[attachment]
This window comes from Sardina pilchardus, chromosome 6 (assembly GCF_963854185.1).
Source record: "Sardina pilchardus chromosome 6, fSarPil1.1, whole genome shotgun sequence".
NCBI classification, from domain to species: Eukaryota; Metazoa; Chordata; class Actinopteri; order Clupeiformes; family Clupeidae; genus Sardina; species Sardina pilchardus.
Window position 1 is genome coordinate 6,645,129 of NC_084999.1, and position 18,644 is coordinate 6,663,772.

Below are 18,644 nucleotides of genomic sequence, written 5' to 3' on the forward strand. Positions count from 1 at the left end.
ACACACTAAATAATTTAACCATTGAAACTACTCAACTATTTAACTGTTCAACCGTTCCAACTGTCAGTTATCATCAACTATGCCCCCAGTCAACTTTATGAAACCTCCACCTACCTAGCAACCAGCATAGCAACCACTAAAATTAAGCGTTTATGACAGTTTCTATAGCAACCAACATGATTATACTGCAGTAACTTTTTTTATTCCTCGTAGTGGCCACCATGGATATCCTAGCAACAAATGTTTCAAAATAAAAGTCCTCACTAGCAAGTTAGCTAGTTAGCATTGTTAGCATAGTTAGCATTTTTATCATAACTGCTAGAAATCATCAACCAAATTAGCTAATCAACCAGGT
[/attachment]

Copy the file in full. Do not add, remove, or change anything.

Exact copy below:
This window comes from Sardina pilchardus, chromosome 6 (assembly GCF_963854185.1).
Source record: "Sardina pilchardus chromosome 6, fSarPil1.1, whole genome shotgun sequence".
NCBI classification, from domain to species: Eukaryota; Metazoa; Chordata; class Actinopteri; order Clupeiformes; family Clupeidae; genus Sardina; species Sardina pilchardus.
Window position 1 is genome coordinate 6,645,129 of NC_084999.1, and position 18,644 is coordinate 6,663,772.

Below are 18,644 nucleotides of genomic sequence, written 5' to 3' on the forward strand. Positions count from 1 at the left end.
ACACACTAAATAATTTAACCATTGAAACTACTCAACTATTTAACTGTTCAACCGTTCCAACTGTCAGTTATCATCAACTATGCCCCCAGTCAACTTTATGAAACCTCCACCTACCTAGCAACCAGCATAGCAACCACTAAAATTAAGCGTTTATGACAGTTTCTATAGCAACCAACATGATTATACTGCAGTAACTTTTTTTATTCCTCGTAGTGGCCACCATGGATATCCTAGCAACAAATGTTTCAAAATAAAAGTCCTCACTAGCAAGTTAGCTAGTTAGCATTGTTAGCATAGTTAGCATTTTTATCATAACTGCTAGAAATCATCAACCAAATTAGCTAATCAACCAGGT